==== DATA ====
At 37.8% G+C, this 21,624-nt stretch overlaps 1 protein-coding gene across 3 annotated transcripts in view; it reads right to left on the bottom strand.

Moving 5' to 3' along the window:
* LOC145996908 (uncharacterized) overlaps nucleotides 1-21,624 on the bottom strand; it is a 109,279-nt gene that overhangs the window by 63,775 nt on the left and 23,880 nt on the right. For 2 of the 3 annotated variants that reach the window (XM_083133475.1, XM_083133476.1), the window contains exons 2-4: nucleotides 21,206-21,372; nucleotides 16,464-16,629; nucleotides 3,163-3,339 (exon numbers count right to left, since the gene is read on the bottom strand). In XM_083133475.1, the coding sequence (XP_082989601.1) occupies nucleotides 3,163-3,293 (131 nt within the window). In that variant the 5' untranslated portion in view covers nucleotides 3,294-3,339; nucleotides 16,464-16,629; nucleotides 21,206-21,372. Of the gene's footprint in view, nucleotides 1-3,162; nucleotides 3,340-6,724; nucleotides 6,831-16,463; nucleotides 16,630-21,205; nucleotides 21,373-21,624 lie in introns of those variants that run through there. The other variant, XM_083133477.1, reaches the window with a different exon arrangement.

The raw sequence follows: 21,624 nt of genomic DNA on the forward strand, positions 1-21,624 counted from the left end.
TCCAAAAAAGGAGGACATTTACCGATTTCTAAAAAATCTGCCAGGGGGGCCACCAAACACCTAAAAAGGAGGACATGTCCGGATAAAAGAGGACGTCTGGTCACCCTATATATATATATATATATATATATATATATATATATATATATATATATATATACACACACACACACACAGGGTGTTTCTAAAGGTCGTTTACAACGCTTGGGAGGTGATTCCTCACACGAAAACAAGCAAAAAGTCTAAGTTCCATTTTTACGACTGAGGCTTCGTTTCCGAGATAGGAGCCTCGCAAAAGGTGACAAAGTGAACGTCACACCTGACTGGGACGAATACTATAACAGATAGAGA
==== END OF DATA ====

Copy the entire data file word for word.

At 37.8% G+C, this 21,624-nt stretch overlaps 1 protein-coding gene across 3 annotated transcripts in view; it reads right to left on the bottom strand.

Moving 5' to 3' along the window:
* LOC145996908 (uncharacterized) overlaps nucleotides 1-21,624 on the bottom strand; it is a 109,279-nt gene that overhangs the window by 63,775 nt on the left and 23,880 nt on the right. For 2 of the 3 annotated variants that reach the window (XM_083133475.1, XM_083133476.1), the window contains exons 2-4: nucleotides 21,206-21,372; nucleotides 16,464-16,629; nucleotides 3,163-3,339 (exon numbers count right to left, since the gene is read on the bottom strand). In XM_083133475.1, the coding sequence (XP_082989601.1) occupies nucleotides 3,163-3,293 (131 nt within the window). In that variant the 5' untranslated portion in view covers nucleotides 3,294-3,339; nucleotides 16,464-16,629; nucleotides 21,206-21,372. Of the gene's footprint in view, nucleotides 1-3,162; nucleotides 3,340-6,724; nucleotides 6,831-16,463; nucleotides 16,630-21,205; nucleotides 21,373-21,624 lie in introns of those variants that run through there. The other variant, XM_083133477.1, reaches the window with a different exon arrangement.

The raw sequence follows: 21,624 nt of genomic DNA on the forward strand, positions 1-21,624 counted from the left end.
TCCAAAAAAGGAGGACATTTACCGATTTCTAAAAAATCTGCCAGGGGGGCCACCAAACACCTAAAAAGGAGGACATGTCCGGATAAAAGAGGACGTCTGGTCACCCTATATATATATATATATATATATATATATATATATATATATATATATATATATACACACACACACACACAGGGTGTTTCTAAAGGTCGTTTACAACGCTTGGGAGGTGATTCCTCACACGAAAACAAGCAAAAAGTCTAAGTTCCATTTTTACGACTGAGGCTTCGTTTCCGAGATAGGAGCCTCGCAAAAGGTGACAAAGTGAACGTCACACCTGACTGGGACGAATACTATAACAGATAGAGA